Fly Away Home
This is a sensitive book about a boy and his dad who live at the airport. Homelessness is not a common subject for any children's book and a picture book on this small family is a daring deed for Bunting and Himler to attempt. They had to walk a fine line to tell us this story. A misstep in any direction would have brought condescension, over-simplification, false cheerfulness or hopelessness yet Fly Away Home is free of all these things.
As with any picture book, it's good to start with the cover. On this one we have the dejected father in an airport waiting area with his son leaning over the seat to drape his arms across his father's shoulders. Both are clean and dressed in plain blue (the boy narrator warns often about the dangers of being noticed.) The father's hands hold a large blue bag and beside him on the seat is a smaller one. We'll learn in the book, that these contain their only possessions. In the background are a man and woman obviously waiting to welcome travelers off the flight that may be arriving even now. Not under strictures to be unnoticed, this couple wears bright colors.
To open the book is to get an insight into a counterculture that most of us don't even know exists. The matter of fact narrative by the boy tells us a story of coping with misfortune and homelessness. There is no preaching here, neither does the author/narrator offer a simplistic solution. There is hope here, however. The boy has watched a sparrow trapped inside the airport for days slip out of an open door at the right moment and "Fly away home." We and the boy hope he and his father, as well as the other homeless people in this book, find their opportunity to do the same.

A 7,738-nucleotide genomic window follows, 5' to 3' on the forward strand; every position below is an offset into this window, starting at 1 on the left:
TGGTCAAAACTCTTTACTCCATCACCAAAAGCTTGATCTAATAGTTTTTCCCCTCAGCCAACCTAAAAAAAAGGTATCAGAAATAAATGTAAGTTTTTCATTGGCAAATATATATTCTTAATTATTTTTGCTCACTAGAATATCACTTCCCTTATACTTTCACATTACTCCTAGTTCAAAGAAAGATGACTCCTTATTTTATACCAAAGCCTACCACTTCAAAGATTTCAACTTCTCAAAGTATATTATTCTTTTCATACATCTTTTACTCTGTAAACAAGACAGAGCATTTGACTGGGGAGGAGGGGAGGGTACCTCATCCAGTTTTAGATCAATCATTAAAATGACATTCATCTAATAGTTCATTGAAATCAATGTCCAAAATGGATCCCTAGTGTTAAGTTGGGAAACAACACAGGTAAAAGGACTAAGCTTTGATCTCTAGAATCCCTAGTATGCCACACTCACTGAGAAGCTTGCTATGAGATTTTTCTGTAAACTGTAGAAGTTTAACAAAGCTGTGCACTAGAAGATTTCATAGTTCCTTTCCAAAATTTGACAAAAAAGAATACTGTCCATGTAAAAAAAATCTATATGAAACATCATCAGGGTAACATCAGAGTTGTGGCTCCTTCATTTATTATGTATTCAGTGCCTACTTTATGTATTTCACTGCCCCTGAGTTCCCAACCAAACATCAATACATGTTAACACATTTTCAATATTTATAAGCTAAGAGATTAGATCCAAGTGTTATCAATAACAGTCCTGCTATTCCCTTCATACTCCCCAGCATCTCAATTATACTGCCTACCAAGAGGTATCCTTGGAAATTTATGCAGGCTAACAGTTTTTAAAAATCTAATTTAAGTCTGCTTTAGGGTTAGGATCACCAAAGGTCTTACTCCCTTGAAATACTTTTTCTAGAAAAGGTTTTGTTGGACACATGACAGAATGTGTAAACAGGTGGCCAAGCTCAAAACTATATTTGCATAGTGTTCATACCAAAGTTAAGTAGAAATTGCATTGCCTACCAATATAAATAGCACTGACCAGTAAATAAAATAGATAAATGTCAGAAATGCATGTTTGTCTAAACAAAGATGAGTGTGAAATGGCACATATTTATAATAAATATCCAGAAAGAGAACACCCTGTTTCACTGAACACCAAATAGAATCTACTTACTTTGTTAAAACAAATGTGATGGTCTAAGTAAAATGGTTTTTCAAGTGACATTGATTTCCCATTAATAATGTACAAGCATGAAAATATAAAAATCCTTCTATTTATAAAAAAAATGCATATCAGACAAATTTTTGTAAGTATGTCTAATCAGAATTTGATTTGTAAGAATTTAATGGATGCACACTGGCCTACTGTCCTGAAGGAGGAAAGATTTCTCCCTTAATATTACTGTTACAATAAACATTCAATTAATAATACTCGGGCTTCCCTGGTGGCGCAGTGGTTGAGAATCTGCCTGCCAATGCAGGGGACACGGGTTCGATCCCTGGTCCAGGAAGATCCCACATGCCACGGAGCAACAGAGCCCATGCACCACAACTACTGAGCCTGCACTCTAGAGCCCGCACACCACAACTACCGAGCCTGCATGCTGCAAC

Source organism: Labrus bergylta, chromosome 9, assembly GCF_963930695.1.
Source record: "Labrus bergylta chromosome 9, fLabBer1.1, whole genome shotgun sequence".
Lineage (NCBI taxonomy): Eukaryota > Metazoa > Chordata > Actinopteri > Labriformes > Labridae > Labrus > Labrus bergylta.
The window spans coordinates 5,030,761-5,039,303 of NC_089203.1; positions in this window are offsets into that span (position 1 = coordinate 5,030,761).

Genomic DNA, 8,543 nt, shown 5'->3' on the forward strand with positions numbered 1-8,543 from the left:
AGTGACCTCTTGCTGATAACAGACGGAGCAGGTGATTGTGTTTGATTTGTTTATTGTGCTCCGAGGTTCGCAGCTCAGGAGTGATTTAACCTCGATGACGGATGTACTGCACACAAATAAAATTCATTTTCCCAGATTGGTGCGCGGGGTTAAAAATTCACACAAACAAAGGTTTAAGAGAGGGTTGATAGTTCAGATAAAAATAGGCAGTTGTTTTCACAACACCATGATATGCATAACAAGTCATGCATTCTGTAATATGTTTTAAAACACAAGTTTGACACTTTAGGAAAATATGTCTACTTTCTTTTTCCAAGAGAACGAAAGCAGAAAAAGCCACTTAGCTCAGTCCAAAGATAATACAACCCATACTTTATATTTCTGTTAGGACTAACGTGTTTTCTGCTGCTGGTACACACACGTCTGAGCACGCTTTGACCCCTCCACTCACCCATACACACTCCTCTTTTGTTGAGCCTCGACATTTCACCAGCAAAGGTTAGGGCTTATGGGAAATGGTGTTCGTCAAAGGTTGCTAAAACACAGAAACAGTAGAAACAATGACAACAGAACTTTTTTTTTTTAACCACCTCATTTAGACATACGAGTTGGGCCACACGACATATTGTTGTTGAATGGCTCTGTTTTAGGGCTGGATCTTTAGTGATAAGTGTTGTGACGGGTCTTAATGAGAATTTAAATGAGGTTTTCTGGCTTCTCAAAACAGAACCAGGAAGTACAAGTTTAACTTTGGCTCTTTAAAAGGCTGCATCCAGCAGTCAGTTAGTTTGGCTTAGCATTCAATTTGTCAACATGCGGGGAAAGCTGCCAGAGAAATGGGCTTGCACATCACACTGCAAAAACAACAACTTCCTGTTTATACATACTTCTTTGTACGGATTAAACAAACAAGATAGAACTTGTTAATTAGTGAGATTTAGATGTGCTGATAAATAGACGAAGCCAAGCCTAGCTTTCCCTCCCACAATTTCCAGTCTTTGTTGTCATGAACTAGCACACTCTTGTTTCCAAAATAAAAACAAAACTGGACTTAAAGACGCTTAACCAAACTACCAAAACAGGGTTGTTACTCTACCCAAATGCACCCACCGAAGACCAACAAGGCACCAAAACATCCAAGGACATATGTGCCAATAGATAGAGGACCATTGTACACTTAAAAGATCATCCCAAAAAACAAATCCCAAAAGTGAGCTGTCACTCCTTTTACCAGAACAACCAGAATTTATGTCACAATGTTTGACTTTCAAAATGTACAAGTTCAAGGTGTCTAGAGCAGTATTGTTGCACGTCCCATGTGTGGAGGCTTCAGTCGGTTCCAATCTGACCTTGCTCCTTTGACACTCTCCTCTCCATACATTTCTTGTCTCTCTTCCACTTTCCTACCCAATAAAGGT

Things to Talk About and Notice
- What is important about having a home? In what ways does having a home help people? What is this small family missing by not having one?
- The parallel between the sparrow and the boy's family is not difficult symbolism but some children may have to be helped to see it.
- The boy says "Not to be noticed is to look like nobody at all." Children should be helped to see what that statement means in all its implications.
- Rereading the book with an eye toward what the various people in this book value and how their values compare with those of the children in your class is a worthwhile activity. These people may be homeless but they are not valueless. Help the children see how they are coping with this difficult situation without hurting anybody. They have not turned to crime in order to get a place to live. The father goes off to a part time job. They are constantly looking for a way out: an apartment they can afford, better paying work. They are staying clean, washing up with full flights of people in the washrooms. The boy's father is insisting that, when it comes time, the boy will go to school even though he's not sure how he will manage it. There is compassion toward others in the book and real friendships between some of the homeless people.